HBllama0621 (ran 6-21-01)

Michael Cairncross, his llama, Black Pearl and a couple of dogs check out the Pier Plaza on a visit to Hermosa last holiday season. Photo by Kevin Cody

‘Llama Man’ ends life in San Diego


Robb Fulcher

"Llama Man" Michael Cairncross, a well-known San Diego character who drew considerable attention during a holiday visit to the beach cities, apparently took his own life by handcuffing himself to a buoy chain 20 feet under the surface of the Pacific Ocean.

Cairncross, 40, who lived in a van with his llama and Great Dane, had been suffering from bipolar disorder and had refused to take medication, San Diego Police Lt. Ray Sigwalt said on Tuesday.

"He apparently drowned himself," Sigwalt said.

Two scuba divers discovered the body of Cairncross 6:10 p.m. Wednesday, June 13 about 300 yards offshore, clad in swimming briefs and handcuffed to a chain securing a buoy to the ocean floor in La Jolla Cove, Sigwalt said.

Cairncross was a well-known and popular fixture in the affluent La Jolla area in northern San Diego, where he could be seen walking his llama, Black Pearl, and his dog. Cairncross and the animals slept in his van in various spots up and down the shore, Sigwalt said.

"He was a local character. He was an amiable guy, easy to get along with. I guess he liked the attention he got walking around with a llama," Sigwalt said.

"He left the area and there had been a divorce, a loss of job. Then he came back to San Diego a couple years ago and started going around with the llama and the dog," Sigwalt said.

Before he died Cairncross had been talking to family members about the possibility of taking medication for his illness, but did not take the medication, Sigwalt said. Cairncross gave away the llama and the dog shortly before he died, Sigwalt said.

Cairncross and his animals had passed through the South Bay over Christmastime to visit friends in Manhattan Beach. In the course of his stay Cairncross was ticketed by Hermosa police for "pasturing a domestic animal in a public place."

Cairncross is survived by his parents Larry and Joan Cairncross, son Chancellor Cairncross, sister Laurie Way and brothers Neil, Scott and David Cairncross.

A memorial service was held Tuesday at El Camino Memorial Pacific Beach Chapel in San Diego, and Cairncross’ ashes were to be scattered at sea.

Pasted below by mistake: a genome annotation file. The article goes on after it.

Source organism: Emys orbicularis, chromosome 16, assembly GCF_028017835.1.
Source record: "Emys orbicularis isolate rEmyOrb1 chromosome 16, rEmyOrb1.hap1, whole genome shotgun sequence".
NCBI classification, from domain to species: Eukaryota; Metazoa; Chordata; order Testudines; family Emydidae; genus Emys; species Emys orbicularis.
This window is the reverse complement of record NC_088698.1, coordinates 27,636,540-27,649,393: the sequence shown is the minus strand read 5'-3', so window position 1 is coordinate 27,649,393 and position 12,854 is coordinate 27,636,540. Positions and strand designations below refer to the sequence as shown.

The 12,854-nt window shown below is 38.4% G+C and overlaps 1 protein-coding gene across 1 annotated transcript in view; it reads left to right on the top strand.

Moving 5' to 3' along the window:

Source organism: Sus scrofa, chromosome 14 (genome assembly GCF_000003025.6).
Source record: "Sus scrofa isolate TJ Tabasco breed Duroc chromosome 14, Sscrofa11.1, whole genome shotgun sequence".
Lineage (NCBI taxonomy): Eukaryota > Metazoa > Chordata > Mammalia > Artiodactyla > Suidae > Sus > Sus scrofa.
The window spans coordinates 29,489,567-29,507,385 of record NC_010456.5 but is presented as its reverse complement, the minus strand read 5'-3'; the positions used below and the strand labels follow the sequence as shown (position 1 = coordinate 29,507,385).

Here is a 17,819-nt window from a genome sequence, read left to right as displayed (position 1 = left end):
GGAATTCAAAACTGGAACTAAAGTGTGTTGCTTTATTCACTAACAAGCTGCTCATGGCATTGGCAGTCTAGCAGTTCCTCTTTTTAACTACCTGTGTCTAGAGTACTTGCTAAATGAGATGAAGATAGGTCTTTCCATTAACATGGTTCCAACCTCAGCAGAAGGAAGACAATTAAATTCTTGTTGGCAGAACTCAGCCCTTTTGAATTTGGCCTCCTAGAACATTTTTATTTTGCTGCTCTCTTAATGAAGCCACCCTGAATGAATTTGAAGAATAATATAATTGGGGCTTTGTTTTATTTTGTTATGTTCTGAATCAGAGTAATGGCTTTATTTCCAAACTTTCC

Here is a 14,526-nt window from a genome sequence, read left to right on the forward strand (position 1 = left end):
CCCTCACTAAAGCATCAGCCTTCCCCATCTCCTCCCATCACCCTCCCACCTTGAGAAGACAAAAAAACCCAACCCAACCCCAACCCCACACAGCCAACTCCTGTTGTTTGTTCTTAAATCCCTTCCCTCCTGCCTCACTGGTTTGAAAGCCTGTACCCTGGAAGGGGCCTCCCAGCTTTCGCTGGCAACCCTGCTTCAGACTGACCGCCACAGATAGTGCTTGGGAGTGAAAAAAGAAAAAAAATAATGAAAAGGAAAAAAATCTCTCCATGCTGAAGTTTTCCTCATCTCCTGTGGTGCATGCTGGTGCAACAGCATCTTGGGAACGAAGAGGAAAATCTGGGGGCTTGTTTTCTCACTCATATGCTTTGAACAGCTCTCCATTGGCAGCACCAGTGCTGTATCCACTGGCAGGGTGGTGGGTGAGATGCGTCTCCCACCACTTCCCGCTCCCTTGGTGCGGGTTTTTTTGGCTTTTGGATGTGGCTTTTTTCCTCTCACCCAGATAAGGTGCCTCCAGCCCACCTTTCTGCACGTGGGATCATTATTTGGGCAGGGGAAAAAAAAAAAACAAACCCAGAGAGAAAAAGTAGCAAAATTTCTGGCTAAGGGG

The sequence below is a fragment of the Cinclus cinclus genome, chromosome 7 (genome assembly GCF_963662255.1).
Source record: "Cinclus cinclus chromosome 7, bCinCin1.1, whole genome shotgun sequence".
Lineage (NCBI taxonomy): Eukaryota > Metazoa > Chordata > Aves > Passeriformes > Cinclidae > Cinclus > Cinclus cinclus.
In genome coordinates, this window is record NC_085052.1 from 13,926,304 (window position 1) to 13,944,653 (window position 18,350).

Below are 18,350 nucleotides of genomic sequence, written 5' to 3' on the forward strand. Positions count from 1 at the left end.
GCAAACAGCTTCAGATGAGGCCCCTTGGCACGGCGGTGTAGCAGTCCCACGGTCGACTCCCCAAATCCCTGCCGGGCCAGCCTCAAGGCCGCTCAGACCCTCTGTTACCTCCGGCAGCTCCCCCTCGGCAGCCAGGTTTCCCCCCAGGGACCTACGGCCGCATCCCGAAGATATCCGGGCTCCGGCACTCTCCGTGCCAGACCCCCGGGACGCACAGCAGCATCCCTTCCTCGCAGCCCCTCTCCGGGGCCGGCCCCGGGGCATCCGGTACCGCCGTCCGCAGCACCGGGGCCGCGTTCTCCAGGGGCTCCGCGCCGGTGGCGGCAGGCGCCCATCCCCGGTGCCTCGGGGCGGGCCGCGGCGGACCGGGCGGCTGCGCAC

Bipolar Disorder, also called manic depression, is characterized by severe and recurrent depression or mania, and affects as many as 2 million Americans. The states of mania and depression may alternate cyclically, one mood state may predominate over the other, or they may be mixed or combined with each other, according to Encyclopædia Britannica.

Bipolar disorders of varying severity affect about 1 percent of the general population and account for 10 to 15 percent of re-admissions to mental institutions. Statistical studies have suggested a hereditary predisposition to the disorders, which now has been linked to a defect in a gene.

Long-term use of a lithium carbonate medication can lessen or even eliminate bipolar symptoms of many people.

A bipolar person in the depressive phase may be sad, despondent, listless, lacking in energy, and may have a poor appetite and disturbed sleep. The depressive state can be either agitated or sad and dejected.

The manic state is characterized by abnormally intense excitement, elation, expansiveness, boisterousness, talkativeness, distractibility and irritability.

Depression is the more common symptom, and many patients never develop a genuine manic phase, although they may experience a brief period of mild euphoria while recovering from a depression.

Manic-depressive psychosis was described in antiquity by the 2nd-century Greek physician Aretaeus of Cappadocia and described definitively in modern times by the German psychiatrist Emil Kraepelin. ER